Fighting Back for Wolves of Unimak Island

Alaska plan to kill wolves on federal land rejected

by Heidi Ridgley

Unimak Island, © Thomas J. Abercrombie / National Geographic Stock

© Thomas J. Abercrombie /
National Geographic Stock
Wolves always seem to get the short end of the stick in Alaska, where politicians often shoot first without even bothering to ask questions later. But that wasn’t the case this time.

State officials, pushing to cull even more wolves, trained their sights on half the 15 to 30 wolves on Unimak Island—part of the Alaska Maritime National Wildlife Refuge—to boost caribou numbers for hunters. But in March, the U.S. Fish and Wildlife Service (FWS) decided it wouldn’t go along with the plan, opting instead to devote further study to the underlying causes of the Unimak caribou decline. Located in the Aleutian Islands off Alaska’s southwest coast, Unimak is the only island in the chain with naturally occurring populations of caribou, brown bears and wolves.

"Each time wolves are killed prematurely, before scientists can determine whether a decline in moose or caribou is part of the natural cycle, we deny ourselves the ability to truly understand the heart of the problem,” says Theresa Fiorino, Defenders’ Alaska representative. “By taking this measured, comprehensive view, we are far more likely to solve long-term conservation challenges.”

Killing wolves to increase the number of caribou for hunting also ignores one of the primary purposes of a national wildlife refuge—to conserve natural diversity.

After reviewing the reasons behind the plan to kill Unimak’s wolves and determining they were scientifically unjustified, Defenders pushed for FWS to conduct a full Environmental Impact Statement before the agency took action. The Alaska Department of Fish and Game’s draft assessment showed that the island’s caribou numbers change periodically—meaning the current decline in caribou could be caused by a natural population fluctuation unrelated to wolf predation.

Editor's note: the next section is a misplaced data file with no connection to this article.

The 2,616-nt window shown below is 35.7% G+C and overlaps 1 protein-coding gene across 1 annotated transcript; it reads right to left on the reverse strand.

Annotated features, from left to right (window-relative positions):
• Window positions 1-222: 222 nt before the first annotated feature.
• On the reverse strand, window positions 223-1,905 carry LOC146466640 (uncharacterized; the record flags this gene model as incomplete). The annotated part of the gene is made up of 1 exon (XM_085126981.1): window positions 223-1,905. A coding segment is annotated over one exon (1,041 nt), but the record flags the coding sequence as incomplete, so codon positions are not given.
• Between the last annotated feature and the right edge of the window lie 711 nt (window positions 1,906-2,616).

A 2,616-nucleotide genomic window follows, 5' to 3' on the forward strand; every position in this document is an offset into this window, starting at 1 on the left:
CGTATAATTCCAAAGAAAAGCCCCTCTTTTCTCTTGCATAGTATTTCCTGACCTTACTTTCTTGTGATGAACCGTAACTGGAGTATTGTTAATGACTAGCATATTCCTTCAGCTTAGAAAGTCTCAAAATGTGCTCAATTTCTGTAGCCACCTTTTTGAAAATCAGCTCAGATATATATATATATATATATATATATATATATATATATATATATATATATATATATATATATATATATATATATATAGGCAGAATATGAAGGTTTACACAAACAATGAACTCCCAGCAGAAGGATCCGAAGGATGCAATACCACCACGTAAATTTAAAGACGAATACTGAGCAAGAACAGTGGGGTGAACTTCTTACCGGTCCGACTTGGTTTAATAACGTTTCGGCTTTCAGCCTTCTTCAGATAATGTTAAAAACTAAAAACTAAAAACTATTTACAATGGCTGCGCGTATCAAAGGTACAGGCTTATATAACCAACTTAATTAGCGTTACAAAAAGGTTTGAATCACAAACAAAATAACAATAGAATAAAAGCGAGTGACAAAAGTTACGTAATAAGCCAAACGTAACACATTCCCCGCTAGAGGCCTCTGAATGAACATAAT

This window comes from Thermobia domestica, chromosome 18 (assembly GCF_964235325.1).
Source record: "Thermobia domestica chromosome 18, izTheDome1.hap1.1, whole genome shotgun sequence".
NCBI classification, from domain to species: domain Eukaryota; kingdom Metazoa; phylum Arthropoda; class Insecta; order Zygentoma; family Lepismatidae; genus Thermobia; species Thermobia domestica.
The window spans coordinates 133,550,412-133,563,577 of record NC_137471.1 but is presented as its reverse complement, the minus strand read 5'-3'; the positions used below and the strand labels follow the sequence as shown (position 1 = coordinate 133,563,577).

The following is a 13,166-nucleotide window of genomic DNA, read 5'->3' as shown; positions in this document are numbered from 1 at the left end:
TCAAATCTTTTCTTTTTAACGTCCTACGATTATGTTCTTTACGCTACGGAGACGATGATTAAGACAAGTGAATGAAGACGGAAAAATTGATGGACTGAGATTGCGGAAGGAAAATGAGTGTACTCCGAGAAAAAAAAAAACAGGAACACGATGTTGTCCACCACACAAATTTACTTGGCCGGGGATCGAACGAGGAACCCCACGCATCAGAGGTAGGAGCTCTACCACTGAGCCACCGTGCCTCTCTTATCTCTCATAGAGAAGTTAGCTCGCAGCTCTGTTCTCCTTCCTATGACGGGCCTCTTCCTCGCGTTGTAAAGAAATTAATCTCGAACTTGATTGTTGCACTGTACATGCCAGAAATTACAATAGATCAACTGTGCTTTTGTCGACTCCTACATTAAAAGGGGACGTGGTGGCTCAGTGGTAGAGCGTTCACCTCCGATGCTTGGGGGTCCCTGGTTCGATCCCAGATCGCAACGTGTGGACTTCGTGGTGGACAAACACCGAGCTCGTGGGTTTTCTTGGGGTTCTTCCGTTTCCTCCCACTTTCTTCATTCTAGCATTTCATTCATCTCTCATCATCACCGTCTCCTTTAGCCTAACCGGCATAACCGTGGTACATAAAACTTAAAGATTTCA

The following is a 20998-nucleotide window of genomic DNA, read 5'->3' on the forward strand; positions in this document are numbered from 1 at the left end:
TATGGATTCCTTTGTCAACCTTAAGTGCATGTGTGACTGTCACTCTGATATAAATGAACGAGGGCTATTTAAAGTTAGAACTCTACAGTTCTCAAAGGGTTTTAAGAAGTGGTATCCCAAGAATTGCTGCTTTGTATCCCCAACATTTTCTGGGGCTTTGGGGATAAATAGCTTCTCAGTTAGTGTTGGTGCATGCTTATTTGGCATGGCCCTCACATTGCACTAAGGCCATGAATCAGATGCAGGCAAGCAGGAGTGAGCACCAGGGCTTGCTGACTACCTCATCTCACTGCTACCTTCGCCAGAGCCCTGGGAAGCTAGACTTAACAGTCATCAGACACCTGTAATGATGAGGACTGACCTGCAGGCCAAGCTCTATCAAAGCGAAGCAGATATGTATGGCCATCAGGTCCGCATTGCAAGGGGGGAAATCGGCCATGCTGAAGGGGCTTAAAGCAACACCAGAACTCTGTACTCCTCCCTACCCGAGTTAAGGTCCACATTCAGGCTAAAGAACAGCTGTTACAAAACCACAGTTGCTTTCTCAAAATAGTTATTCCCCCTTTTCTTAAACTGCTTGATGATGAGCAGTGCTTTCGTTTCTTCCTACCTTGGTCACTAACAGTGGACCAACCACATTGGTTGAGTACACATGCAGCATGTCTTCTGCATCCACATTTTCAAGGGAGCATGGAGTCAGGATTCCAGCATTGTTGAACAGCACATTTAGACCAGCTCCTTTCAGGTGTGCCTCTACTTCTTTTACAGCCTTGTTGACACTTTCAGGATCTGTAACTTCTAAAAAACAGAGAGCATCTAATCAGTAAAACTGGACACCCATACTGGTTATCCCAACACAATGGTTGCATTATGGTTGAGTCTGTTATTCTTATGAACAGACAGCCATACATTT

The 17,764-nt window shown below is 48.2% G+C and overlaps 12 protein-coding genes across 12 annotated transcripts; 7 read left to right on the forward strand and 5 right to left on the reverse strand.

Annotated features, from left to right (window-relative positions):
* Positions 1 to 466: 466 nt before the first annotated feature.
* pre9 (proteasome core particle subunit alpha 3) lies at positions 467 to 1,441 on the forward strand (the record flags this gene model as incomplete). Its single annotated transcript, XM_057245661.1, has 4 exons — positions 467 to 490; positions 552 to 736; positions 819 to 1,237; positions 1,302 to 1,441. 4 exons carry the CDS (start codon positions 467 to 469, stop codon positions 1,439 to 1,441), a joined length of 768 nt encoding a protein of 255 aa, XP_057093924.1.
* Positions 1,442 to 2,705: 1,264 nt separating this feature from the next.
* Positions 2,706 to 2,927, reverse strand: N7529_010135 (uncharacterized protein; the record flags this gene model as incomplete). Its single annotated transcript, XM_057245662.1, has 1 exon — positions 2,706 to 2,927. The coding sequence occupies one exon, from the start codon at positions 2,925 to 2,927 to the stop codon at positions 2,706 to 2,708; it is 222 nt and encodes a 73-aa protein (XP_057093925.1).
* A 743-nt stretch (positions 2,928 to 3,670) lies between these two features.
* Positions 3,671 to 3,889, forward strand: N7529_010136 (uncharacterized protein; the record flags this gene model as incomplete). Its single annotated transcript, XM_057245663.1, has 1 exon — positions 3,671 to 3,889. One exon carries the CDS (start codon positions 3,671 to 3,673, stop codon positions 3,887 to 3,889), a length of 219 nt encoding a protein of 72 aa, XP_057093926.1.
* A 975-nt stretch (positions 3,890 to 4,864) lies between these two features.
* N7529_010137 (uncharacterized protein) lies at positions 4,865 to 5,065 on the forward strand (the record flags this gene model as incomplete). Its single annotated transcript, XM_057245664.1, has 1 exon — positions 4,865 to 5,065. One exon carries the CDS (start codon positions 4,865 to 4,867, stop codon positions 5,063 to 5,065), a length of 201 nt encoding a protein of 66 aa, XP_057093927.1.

“Scientists know that meddling in the complex balance between predators and prey can actually exacerbate problems,” says Fiorino. “When wildlife management is guided by sound science, everybody wins in the long term.”

More Articles from Summer 2011

“As a photographer, I learned a long time ago to get in touch with my feminine side,” says photographer Jim Chagares, whose sensitive portrait of an Alaskan brown bear nursing her cubs struck a chord with our readers and won the grand prize in Defenders of Wildlife’s 2011 photography contest.
One of the world’s most far-sighted environmental laws took a serious beating in April when Congress and President Obama quietly stripped federal protections for wolves in the Northern Rockies.
For those who had hoped Barack Obama’s election would result in conservation initiatives that finally restore protections for imperiled wildlife and natural ecosystems, the results have been seriously disappointing.
Clean up from the largest human-caused environmental disaster in U.S. history in the Gulf of Mexico last year isn’t close to over.
Endangered Cook Inlet belugas finally have something to smile about: the long-awaited designation of more than 3,000 square miles of critical habitat that scientists deem essential to their survival.
Yellowstone bison that search for food across park boundaries during harsh winter months are typically hazed back into the park or captured and sent to slaughter.
When the weather warms, Vitro Hilton, like so many of us, can’t wait to get his grill on. A vegetarian, he already has come a long way in reducing his carbon footprint.

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